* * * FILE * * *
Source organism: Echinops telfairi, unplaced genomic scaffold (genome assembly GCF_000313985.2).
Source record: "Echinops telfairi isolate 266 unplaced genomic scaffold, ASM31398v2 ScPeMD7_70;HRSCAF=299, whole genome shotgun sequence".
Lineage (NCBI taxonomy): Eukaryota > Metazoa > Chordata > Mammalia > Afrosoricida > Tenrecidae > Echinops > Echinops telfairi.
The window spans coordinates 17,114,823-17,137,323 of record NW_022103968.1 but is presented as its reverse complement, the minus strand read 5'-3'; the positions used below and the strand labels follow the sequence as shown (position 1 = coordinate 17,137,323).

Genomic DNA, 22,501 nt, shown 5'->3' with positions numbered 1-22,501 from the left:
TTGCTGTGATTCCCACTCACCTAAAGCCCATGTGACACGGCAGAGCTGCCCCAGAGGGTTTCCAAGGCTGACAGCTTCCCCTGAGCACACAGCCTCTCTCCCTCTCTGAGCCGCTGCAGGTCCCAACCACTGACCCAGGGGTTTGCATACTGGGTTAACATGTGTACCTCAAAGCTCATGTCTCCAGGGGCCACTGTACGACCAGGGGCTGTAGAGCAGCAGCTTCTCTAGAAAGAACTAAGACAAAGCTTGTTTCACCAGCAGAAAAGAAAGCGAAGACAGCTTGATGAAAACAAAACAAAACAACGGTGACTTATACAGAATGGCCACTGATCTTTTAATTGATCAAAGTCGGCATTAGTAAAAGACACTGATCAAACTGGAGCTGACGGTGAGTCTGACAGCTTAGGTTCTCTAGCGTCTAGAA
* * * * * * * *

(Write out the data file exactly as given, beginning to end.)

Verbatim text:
Source organism: Echinops telfairi, unplaced genomic scaffold (genome assembly GCF_000313985.2).
Source record: "Echinops telfairi isolate 266 unplaced genomic scaffold, ASM31398v2 ScPeMD7_70;HRSCAF=299, whole genome shotgun sequence".
Lineage (NCBI taxonomy): Eukaryota > Metazoa > Chordata > Mammalia > Afrosoricida > Tenrecidae > Echinops > Echinops telfairi.
The window spans coordinates 17,114,823-17,137,323 of record NW_022103968.1 but is presented as its reverse complement, the minus strand read 5'-3'; the positions used below and the strand labels follow the sequence as shown (position 1 = coordinate 17,137,323).

Genomic DNA, 22,501 nt, shown 5'->3' with positions numbered 1-22,501 from the left:
TTGCTGTGATTCCCACTCACCTAAAGCCCATGTGACACGGCAGAGCTGCCCCAGAGGGTTTCCAAGGCTGACAGCTTCCCCTGAGCACACAGCCTCTCTCCCTCTCTGAGCCGCTGCAGGTCCCAACCACTGACCCAGGGGTTTGCATACTGGGTTAACATGTGTACCTCAAAGCTCATGTCTCCAGGGGCCACTGTACGACCAGGGGCTGTAGAGCAGCAGCTTCTCTAGAAAGAACTAAGACAAAGCTTGTTTCACCAGCAGAAAAGAAAGCGAAGACAGCTTGATGAAAACAAAACAAAACAACGGTGACTTATACAGAATGGCCACTGATCTTTTAATTGATCAAAGTCGGCATTAGTAAAAGACACTGATCAAACTGGAGCTGACGGTGAGTCTGACAGCTTAGGTTCTCTAGCGTCTAGAA